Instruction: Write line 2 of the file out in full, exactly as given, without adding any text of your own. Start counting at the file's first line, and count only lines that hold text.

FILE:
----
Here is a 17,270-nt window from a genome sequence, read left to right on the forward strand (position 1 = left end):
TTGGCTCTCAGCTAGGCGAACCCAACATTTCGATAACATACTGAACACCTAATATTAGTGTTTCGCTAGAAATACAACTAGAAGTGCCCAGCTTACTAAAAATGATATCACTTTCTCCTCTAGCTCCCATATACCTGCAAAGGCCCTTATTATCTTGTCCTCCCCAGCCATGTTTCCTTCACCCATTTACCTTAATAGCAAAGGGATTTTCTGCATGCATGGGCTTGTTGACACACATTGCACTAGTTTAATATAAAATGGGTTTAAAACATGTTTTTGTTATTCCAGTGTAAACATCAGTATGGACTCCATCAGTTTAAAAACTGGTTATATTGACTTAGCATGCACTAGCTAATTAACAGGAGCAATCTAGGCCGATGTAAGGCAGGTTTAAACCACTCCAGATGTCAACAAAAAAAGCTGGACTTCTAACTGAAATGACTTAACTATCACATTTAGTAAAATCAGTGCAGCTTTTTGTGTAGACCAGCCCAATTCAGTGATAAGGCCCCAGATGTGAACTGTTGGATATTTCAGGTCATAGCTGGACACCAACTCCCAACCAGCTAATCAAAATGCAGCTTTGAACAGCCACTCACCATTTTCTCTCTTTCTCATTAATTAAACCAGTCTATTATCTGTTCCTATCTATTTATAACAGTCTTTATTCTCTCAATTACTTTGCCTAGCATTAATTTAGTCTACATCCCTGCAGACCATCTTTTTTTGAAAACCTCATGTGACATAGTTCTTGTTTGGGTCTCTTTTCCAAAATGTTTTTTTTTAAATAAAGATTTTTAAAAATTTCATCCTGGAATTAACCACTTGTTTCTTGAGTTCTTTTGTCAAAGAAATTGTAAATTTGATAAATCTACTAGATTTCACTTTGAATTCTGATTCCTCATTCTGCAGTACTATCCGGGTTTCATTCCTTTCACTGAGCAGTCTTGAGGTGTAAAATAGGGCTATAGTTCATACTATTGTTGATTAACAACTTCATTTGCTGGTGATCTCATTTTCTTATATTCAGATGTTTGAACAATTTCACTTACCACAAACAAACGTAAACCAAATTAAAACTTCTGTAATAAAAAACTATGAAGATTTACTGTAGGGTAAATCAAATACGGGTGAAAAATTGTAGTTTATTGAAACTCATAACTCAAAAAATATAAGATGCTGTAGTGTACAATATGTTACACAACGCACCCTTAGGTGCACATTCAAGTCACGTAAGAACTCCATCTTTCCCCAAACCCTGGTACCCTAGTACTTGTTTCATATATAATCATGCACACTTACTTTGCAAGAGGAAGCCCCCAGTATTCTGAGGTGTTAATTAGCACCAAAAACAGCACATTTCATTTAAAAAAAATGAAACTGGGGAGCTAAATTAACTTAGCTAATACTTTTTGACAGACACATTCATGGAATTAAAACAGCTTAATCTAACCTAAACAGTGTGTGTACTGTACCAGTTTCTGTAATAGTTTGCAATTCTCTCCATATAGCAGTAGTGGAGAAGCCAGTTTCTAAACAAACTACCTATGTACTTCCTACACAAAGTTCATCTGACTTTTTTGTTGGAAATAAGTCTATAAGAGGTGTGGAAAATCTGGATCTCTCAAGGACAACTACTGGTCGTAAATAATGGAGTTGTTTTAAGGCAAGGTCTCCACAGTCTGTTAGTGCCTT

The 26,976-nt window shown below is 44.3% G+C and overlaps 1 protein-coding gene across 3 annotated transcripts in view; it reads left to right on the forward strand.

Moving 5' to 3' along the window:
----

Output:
TTGGCTCTCAGCTAGGCGAACCCAACATTTCGATAACATACTGAACACCTAATATTAGTGTTTCGCTAGAAATACAACTAGAAGTGCCCAGCTTACTAAAAATGATATCACTTTCTCCTCTAGCTCCCATATACCTGCAAAGGCCCTTATTATCTTGTCCTCCCCAGCCATGTTTCCTTCACCCATTTACCTTAATAGCAAAGGGATTTTCTGCATGCATGGGCTTGTTGACACACATTGCACTAGTTTAATATAAAATGGGTTTAAAACATGTTTTTGTTATTCCAGTGTAAACATCAGTATGGACTCCATCAGTTTAAAAACTGGTTATATTGACTTAGCATGCACTAGCTAATTAACAGGAGCAATCTAGGCCGATGTAAGGCAGGTTTAAACCACTCCAGATGTCAACAAAAAAAGCTGGACTTCTAACTGAAATGACTTAACTATCACATTTAGTAAAATCAGTGCAGCTTTTTGTGTAGACCAGCCCAATTCAGTGATAAGGCCCCAGATGTGAACTGTTGGATATTTCAGGTCATAGCTGGACACCAACTCCCAACCAGCTAATCAAAATGCAGCTTTGAACAGCCACTCACCATTTTCTCTCTTTCTCATTAATTAAACCAGTCTATTATCTGTTCCTATCTATTTATAACAGTCTTTATTCTCTCAATTACTTTGCCTAGCATTAATTTAGTCTACATCCCTGCAGACCATCTTTTTTTGAAAACCTCATGTGACATAGTTCTTGTTTGGGTCTCTTTTCCAAAATGTTTTTTTTTAAATAAAGATTTTTAAAAATTTCATCCTGGAATTAACCACTTGTTTCTTGAGTTCTTTTGTCAAAGAAATTGTAAATTTGATAAATCTACTAGATTTCACTTTGAATTCTGATTCCTCATTCTGCAGTACTATCCGGGTTTCATTCCTTTCACTGAGCAGTCTTGAGGTGTAAAATAGGGCTATAGTTCATACTATTGTTGATTAACAACTTCATTTGCTGGTGATCTCATTTTCTTATATTCAGATGTTTGAACAATTTCACTTACCACAAACAAACGTAAACCAAATTAAAACTTCTGTAATAAAAAACTATGAAGATTTACTGTAGGGTAAATCAAATACGGGTGAAAAATTGTAGTTTATTGAAACTCATAACTCAAAAAATATAAGATGCTGTAGTGTACAATATGTTACACAACGCACCCTTAGGTGCACATTCAAGTCACGTAAGAACTCCATCTTTCCCCAAACCCTGGTACCCTAGTACTTGTTTCATATATAATCATGCACACTTACTTTGCAAGAGGAAGCCCCCAGTATTCTGAGGTGTTAATTAGCACCAAAAACAGCACATTTCATTTAAAAAAAATGAAACTGGGGAGCTAAATTAACTTAGCTAATACTTTTTGACAGACACATTCATGGAATTAAAACAGCTTAATCTAACCTAAACAGTGTGTGTACTGTACCAGTTTCTGTAATAGTTTGCAATTCTCTCCATATAGCAGTAGTGGAGAAGCCAGTTTCTAAACAAACTACCTATGTACTTCCTACACAAAGTTCATCTGACTTTTTTGTTGGAAATAAGTCTATAAGAGGTGTGGAAAATCTGGATCTCTCAAGGACAACTACTGGTCGTAAATAATGGAGTTGTTTTAAGGCAAGGTCTCCACAGTCTGTTAGTGCCTT